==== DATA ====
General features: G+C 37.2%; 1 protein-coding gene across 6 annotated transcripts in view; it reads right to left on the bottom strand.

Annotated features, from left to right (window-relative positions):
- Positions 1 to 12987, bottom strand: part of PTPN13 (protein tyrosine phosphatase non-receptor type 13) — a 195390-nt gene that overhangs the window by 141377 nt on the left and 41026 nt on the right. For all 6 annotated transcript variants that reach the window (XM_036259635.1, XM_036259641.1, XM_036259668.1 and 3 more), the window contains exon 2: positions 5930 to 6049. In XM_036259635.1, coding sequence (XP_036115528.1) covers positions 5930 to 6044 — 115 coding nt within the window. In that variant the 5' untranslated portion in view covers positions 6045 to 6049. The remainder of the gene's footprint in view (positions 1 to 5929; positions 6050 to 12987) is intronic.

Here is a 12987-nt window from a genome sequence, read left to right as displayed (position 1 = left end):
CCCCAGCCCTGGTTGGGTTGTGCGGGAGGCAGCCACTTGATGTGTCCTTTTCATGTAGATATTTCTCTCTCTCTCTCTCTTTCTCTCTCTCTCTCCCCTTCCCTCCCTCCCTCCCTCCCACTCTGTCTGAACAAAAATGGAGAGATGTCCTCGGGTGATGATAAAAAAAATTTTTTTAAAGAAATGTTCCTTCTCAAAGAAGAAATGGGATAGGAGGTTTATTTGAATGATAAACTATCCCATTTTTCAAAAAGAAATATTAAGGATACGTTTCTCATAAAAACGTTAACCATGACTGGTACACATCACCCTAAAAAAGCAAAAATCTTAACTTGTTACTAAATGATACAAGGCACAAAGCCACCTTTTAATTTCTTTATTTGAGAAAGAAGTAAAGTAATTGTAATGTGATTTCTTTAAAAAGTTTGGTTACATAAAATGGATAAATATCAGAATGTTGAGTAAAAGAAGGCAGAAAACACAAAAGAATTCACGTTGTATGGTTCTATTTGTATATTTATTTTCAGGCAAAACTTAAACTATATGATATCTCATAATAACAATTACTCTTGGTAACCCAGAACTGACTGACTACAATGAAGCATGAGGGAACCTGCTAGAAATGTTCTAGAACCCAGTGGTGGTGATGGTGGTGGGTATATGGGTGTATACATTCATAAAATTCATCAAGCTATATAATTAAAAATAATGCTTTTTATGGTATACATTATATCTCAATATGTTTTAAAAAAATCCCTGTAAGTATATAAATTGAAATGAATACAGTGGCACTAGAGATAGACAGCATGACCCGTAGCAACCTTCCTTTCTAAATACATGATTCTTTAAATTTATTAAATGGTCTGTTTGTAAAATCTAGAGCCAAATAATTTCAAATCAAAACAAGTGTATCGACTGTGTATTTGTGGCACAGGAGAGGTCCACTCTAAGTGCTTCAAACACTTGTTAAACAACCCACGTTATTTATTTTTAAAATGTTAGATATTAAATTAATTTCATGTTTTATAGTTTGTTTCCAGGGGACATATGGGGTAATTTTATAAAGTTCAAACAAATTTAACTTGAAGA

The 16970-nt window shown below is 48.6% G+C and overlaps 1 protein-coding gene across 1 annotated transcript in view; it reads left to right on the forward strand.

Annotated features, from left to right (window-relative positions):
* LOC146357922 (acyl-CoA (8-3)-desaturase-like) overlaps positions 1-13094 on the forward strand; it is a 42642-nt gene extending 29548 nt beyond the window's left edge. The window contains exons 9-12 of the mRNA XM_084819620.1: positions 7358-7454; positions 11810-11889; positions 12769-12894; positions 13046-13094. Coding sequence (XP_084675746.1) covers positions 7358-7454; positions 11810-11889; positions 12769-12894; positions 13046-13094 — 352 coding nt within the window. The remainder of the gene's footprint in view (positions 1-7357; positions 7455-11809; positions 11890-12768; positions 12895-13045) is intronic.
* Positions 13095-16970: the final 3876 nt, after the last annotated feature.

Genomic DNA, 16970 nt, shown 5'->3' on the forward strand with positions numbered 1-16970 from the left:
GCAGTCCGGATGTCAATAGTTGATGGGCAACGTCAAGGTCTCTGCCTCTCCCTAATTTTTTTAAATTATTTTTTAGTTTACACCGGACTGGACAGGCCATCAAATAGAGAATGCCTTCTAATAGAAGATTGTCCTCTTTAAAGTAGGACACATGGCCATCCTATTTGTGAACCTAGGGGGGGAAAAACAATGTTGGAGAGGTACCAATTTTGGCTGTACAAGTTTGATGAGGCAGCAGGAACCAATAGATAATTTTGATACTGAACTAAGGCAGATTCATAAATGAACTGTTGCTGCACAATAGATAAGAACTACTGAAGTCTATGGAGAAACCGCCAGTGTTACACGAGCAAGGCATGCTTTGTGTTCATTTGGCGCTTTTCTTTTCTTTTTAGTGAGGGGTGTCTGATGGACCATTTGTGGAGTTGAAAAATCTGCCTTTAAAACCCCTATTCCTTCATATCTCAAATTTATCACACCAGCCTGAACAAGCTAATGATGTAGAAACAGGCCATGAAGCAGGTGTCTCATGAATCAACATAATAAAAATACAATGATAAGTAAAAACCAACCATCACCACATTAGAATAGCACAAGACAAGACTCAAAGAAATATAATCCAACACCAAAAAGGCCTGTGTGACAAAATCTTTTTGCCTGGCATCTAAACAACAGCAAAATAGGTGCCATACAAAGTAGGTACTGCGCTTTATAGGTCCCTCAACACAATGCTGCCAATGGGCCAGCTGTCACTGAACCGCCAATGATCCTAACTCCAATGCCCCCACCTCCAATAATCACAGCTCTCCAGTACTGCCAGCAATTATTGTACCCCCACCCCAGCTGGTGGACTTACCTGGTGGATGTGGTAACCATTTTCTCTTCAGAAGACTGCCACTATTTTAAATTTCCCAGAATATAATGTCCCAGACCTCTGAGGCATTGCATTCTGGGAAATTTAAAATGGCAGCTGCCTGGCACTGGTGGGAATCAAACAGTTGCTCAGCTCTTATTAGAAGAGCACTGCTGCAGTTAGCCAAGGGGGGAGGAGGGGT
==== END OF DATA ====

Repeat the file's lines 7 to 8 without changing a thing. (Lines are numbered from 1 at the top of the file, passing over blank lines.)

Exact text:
Annotated features, from left to right (window-relative positions):
* LOC146357922 (acyl-CoA (8-3)-desaturase-like) overlaps positions 1-13094 on the forward strand; it is a 42642-nt gene extending 29548 nt beyond the window's left edge. The window contains exons 9-12 of the mRNA XM_084819620.1: positions 7358-7454; positions 11810-11889; positions 12769-12894; positions 13046-13094. Coding sequence (XP_084675746.1) covers positions 7358-7454; positions 11810-11889; positions 12769-12894; positions 13046-13094 — 352 coding nt within the window. The remainder of the gene's footprint in view (positions 1-7357; positions 7455-11809; positions 11890-12768; positions 12895-13045) is intronic.